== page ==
I was waiting in line at the store the other day as the customer in front of me and the cashier got into a discussion and traded business cards. Apparently the cashier had always wanted to write a book but didn’t know where to start, and the customer wrote books and was apparently the expert on the subject. When asked how she wrote her first book, she responded with, “I went to the library and found a book on how to write a book.”
I had to choke back the snicker, since it is not as easy as that. Nothing in a book will tell someone how to write one. Yes, it can teach you proper grammar. Yes, it can tell you how to format the book. It might even give you suggestions on how to find an agent or which publishers to use, but nothing can tell you how to form those words into a book that anyone wants to read.
They say everyone has a book inside them that wants to come out. Problem is that not everyone’s story is interesting. Others might be but they can’t write. They might have the money to hire a ghost writer to do the writing for them, but most probably won’t go that route.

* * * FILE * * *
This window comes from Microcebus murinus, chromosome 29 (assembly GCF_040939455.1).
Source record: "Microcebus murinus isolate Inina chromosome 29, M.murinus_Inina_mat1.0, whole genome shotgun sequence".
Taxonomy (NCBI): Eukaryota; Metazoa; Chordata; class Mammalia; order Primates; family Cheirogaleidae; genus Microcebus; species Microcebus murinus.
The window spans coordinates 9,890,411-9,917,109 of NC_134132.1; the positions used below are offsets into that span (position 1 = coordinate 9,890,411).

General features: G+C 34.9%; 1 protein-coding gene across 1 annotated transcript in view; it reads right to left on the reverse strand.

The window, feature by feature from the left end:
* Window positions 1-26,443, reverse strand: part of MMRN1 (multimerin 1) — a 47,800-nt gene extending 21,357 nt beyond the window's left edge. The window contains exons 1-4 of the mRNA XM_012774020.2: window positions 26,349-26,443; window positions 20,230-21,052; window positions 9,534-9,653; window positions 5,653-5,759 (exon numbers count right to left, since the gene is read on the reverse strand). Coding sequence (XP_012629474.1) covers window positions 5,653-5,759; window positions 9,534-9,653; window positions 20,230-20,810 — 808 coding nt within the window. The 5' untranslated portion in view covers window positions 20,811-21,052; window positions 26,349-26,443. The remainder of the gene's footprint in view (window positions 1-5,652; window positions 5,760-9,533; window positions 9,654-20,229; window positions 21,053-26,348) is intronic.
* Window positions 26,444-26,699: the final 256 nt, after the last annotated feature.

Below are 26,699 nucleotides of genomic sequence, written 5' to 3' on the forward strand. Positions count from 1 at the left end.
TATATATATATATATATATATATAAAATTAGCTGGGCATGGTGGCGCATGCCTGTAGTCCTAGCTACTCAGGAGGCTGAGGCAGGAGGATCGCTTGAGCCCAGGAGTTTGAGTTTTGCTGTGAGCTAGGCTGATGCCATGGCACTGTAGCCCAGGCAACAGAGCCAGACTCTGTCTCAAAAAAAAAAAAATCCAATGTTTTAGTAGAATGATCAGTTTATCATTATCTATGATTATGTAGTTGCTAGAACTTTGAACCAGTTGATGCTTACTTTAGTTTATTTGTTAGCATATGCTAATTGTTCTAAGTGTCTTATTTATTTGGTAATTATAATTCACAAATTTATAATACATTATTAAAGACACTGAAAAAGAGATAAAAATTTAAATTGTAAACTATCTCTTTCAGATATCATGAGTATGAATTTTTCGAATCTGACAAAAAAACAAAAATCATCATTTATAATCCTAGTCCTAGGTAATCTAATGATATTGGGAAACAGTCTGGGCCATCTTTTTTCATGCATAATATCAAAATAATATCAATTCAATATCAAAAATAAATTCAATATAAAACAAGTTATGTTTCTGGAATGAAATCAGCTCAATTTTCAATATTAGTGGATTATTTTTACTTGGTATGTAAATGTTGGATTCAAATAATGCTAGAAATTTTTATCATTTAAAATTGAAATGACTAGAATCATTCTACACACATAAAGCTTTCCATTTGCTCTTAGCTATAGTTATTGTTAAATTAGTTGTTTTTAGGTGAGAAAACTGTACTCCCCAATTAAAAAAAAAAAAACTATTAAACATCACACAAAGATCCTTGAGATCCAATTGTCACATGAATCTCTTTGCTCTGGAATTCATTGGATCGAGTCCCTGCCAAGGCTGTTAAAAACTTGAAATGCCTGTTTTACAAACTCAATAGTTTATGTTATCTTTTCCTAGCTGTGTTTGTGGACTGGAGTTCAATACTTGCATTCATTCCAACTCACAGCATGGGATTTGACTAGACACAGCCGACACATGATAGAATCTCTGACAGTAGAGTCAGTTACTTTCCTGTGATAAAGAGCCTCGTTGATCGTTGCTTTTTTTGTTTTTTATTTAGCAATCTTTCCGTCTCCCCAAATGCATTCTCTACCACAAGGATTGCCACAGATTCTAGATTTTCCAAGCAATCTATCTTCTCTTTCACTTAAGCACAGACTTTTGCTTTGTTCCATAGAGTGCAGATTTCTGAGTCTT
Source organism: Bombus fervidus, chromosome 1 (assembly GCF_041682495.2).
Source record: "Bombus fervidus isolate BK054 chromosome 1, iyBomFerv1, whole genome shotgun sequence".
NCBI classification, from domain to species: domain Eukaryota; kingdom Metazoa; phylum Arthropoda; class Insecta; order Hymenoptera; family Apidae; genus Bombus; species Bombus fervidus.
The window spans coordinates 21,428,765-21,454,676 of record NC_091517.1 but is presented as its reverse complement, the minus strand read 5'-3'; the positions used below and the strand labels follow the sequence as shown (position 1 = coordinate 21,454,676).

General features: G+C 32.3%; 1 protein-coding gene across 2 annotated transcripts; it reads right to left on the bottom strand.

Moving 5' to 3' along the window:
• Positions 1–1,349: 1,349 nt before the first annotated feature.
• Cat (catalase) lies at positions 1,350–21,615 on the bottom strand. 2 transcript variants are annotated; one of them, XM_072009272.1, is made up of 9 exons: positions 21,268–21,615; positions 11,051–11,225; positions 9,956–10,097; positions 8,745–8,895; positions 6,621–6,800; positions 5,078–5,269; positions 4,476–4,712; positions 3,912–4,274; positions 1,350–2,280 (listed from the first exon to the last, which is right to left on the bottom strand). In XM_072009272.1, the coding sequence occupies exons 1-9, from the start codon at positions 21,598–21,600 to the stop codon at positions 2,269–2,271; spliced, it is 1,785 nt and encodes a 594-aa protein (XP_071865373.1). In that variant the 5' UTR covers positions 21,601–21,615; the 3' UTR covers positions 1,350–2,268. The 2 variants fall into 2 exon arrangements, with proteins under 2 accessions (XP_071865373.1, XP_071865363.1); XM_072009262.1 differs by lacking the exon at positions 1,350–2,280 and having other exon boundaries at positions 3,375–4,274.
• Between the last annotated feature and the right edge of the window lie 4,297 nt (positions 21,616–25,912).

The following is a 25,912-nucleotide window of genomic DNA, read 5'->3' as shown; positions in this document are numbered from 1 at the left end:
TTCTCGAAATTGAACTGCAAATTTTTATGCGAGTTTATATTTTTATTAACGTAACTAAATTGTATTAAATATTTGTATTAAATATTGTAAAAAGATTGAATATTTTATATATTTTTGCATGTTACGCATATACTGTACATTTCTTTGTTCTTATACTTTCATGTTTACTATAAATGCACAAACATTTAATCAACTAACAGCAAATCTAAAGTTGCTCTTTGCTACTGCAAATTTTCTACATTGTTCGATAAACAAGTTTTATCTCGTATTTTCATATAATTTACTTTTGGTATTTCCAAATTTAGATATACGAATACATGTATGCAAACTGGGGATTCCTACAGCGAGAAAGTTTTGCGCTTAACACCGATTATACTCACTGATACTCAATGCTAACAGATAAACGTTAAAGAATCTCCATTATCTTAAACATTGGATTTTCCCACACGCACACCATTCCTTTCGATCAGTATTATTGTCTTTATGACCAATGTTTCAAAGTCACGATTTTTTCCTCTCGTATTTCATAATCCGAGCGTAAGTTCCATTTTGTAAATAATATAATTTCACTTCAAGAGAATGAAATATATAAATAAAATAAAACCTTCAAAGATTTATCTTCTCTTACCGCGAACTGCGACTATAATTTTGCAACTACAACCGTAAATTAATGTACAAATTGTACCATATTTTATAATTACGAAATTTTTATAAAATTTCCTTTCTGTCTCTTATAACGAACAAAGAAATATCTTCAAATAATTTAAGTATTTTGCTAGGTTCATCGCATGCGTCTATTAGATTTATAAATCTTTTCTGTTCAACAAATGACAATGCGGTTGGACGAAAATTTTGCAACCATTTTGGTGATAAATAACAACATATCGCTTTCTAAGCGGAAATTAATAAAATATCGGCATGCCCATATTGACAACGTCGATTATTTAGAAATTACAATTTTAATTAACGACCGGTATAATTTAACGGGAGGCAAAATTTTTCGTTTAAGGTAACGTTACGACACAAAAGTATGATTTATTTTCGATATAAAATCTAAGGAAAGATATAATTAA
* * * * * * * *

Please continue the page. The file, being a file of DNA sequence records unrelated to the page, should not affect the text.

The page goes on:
So what is the best answer to give to someone who asks how to write a book? I tell them to sit down and write it. Nobody is an expert when they start. And no one expects the first attempt to be grammar free, and that’s not the point. You just start writing and keep going until you run out of things to say. Then worry about how to move things around to make it readable. Hire someone if you can’t do it yourself. Or find a grammar book that will help. It takes a lot of work to get a book created and published from start to finish, especially if you’re self-published. And it’s a whole lot easier now than when I got started. Back then, research was done in a building called a library and POD publishers were brand new and produced shoddy results. It amazes me how much self-publishing has advanced in the last decade.
It’s easy now compared to then. Considering I haven’t self-published a book since 2008, it’s even easier now. Sites like Smashwords make it nearly painless. They not only let you publish for free (and provide a detailed guideline on how to format your manuscript), they will even market for you and submit your books to major online publishers. If only that had been available when I got started.
But all that goes back to the original question of how to write a book. Not even Smashwords.com can help you do that. If the question was how to create a book, that’s a different beast all together. Because creating and writing are not the same.